Scientists Find an Effective Drug against Malaria

Researchers reveal that the drug was discontinued before.

An international group of scientists revealed that a drug against malaria discarded before can be effective to combat the disease. This new revelation was from new study published April 15 in the journal Science.

Although some malaria – transmitting mosquitoes develop resistance to drugs against the disease, the offspring of these parasites do not inherit acquired immunity by their parents, according to the study.

This new finding, led by the University of Melbourne (Australia), opened a new hope to fight malaria, which in 2015 claimed 438,000 lives, 90% of which were in Africa, according to the World Health Organization (WHO).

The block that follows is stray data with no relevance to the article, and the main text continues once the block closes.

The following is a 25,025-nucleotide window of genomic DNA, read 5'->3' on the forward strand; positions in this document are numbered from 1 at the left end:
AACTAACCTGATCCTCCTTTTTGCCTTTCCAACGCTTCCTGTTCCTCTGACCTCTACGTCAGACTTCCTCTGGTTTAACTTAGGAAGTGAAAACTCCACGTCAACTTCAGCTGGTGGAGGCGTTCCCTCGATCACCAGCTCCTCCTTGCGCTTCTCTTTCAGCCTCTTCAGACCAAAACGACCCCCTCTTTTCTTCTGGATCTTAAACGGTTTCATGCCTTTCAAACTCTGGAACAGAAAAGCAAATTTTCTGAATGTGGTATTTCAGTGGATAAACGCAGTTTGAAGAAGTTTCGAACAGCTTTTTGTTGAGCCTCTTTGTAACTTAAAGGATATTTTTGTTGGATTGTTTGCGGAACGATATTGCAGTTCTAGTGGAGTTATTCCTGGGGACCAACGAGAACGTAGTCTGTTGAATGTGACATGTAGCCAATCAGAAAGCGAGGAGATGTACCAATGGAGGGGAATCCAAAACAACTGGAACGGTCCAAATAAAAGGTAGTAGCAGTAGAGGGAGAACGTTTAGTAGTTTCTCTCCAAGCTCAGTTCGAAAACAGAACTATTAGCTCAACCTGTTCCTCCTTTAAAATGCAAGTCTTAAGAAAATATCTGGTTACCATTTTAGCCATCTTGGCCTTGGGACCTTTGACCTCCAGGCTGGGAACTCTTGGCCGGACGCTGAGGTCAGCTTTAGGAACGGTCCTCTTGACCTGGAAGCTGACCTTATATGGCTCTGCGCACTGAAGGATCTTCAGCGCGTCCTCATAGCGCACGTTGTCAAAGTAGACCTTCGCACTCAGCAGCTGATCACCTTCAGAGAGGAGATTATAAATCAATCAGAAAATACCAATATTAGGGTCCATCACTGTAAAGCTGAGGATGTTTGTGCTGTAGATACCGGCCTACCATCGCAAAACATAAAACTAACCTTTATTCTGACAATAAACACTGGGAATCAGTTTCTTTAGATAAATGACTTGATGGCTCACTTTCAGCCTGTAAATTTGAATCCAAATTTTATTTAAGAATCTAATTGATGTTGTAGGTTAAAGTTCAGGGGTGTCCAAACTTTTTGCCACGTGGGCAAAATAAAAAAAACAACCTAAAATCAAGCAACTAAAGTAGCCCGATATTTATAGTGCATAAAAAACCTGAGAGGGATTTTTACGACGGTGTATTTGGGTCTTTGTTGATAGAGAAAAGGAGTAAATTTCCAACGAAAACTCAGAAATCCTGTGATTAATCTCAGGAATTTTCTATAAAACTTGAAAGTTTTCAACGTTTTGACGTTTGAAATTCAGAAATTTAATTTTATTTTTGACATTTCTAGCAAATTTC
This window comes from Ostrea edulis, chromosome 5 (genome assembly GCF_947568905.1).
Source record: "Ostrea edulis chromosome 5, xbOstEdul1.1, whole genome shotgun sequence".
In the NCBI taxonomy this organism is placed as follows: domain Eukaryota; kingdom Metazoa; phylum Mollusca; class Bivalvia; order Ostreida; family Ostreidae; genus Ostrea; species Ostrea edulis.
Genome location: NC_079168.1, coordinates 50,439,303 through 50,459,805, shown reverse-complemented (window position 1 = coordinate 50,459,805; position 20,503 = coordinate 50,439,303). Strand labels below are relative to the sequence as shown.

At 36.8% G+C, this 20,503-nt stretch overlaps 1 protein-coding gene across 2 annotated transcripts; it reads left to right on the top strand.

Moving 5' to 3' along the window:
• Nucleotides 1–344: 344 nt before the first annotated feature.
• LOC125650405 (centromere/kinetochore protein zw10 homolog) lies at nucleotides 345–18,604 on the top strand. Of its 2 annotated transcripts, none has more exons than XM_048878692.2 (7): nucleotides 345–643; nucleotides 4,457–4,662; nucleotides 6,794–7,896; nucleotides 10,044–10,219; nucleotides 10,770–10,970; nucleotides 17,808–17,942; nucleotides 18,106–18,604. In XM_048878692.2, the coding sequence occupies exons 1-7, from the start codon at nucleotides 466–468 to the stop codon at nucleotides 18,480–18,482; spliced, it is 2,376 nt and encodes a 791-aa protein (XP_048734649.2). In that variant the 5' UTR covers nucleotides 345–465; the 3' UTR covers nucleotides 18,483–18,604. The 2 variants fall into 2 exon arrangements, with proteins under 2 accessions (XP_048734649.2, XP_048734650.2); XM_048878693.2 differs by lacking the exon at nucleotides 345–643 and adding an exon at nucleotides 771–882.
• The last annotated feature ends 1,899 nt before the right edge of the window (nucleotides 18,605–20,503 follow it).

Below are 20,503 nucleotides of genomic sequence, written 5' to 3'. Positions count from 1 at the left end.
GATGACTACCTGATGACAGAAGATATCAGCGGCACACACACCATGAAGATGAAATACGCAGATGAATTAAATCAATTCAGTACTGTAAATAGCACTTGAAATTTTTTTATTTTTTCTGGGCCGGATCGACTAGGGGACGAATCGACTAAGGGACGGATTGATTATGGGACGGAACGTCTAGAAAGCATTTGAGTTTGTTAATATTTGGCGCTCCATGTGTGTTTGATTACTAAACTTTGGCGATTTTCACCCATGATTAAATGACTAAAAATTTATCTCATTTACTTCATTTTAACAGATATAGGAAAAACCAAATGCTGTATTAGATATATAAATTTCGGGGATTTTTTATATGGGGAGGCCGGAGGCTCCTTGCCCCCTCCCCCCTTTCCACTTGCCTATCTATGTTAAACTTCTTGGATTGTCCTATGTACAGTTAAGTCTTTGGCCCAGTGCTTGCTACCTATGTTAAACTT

The research focused on the resistance that some mosquitoes have developed a drug called atovaquone, which was introduced in 2000, but was not allowed to be prescribed because many patients relapsed from it.

According to the sample taken by scientists, 44 attempts of transmission of the disease, which included 750 mosquito bites, immunity to the drug was inherited on a single occasion of mosquito to mosquito.

The study was conducted in mice and humans, and both the same results were obtained.

The fact that you can continue with the administration of atovaquone is good news, since the drug is suitable for children and pregnant women.

 The research team also included scientists from Indonesia (Hasanuddin University and Eijkman Institute) and Japan (University of Jichi, Nagasaki and Tokyo) and Johns Hopkins University in the US.

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